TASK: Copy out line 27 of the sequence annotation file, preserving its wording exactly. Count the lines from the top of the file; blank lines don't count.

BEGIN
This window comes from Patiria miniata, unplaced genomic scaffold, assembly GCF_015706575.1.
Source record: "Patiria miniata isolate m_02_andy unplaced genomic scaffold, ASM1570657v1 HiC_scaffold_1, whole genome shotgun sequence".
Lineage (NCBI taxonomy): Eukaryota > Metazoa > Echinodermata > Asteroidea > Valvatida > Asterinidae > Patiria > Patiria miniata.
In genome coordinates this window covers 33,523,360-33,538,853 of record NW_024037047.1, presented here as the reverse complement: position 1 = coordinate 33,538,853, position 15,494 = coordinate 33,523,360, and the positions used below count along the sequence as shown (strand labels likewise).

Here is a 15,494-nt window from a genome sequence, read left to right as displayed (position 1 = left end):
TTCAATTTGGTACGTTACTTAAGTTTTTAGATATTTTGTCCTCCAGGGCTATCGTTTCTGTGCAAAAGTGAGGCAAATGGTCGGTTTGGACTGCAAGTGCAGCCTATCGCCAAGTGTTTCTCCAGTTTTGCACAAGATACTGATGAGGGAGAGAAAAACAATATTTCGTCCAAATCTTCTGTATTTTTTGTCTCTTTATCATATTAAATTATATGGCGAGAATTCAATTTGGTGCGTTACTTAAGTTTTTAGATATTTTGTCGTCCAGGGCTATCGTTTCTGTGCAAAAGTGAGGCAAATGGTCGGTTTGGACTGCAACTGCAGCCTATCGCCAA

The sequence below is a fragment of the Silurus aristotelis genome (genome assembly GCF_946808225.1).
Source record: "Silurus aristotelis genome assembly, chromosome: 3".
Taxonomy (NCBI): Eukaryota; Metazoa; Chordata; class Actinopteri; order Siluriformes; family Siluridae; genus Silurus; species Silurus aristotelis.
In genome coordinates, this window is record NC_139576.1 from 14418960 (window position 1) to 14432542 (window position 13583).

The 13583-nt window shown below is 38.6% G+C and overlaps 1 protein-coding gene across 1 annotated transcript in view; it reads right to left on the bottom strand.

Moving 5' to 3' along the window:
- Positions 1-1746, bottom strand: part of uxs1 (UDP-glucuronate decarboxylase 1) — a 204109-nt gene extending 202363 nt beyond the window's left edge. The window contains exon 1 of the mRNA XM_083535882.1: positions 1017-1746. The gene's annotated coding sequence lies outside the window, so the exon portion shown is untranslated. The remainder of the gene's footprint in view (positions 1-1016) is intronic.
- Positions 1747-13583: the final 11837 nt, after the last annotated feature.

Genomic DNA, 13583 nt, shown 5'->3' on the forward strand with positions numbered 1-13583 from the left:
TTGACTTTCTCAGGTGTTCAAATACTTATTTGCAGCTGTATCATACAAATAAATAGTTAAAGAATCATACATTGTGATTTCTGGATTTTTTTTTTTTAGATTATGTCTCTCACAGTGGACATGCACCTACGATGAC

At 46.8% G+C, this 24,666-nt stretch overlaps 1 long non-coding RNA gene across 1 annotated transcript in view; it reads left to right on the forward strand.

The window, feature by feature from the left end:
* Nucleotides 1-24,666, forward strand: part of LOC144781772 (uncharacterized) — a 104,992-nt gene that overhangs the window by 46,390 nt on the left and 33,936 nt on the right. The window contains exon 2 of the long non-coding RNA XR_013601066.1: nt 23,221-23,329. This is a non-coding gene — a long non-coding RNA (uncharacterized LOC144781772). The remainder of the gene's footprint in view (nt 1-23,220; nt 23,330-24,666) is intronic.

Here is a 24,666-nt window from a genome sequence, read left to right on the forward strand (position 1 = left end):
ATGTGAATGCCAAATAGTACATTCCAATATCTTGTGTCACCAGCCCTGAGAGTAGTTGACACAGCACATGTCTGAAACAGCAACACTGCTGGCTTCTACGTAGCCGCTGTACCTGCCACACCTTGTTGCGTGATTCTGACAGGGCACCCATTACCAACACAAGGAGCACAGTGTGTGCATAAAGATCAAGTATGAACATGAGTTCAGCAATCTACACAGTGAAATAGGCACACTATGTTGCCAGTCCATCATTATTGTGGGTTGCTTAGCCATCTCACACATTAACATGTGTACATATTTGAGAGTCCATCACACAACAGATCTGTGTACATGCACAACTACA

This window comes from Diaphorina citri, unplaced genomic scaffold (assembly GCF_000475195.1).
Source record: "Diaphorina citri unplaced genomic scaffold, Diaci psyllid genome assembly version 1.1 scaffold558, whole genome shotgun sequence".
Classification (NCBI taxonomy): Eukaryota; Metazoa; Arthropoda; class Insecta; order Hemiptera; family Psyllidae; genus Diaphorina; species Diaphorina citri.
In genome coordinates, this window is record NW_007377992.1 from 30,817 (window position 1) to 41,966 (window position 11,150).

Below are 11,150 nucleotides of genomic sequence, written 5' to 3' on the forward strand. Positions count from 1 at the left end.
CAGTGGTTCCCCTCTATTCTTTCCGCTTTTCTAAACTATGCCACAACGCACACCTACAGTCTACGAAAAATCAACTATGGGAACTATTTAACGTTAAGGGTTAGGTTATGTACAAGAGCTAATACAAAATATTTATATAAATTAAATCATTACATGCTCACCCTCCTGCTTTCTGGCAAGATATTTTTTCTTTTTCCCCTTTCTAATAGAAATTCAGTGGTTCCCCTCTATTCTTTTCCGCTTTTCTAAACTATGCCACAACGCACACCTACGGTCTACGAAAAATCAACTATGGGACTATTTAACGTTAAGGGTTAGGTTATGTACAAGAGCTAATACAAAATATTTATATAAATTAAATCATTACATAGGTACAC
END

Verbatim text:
CAGTGGTTCCCCTCTATTCTTTCCGCTTTTCTAAACTATGCCACAACGCACACCTACAGTCTACGAAAAATCAACTATGGGAACTATTTAACGTTAAGGGTTAGGTTATGTACAAGAGCTAATACAAAATATTTATATAAATTAAATCATTACATGCTCACCCTCCTGCTTTCTGGCAAGATATTTTTTCTTTTTCCCCTTTCTAATAGAAATTCAGTGGTTCCCCTCTATTCTTTTCCGCTTTTCTAAACTATGCCACAACGCACACCTACGGTCTACGAAAAATCAACTATGGGACTATTTAACGTTAAGGGTTAGGTTATGTACAAGAGCTAATACAAAATATTTATATAAATTAAATCATTACATAGGTACAC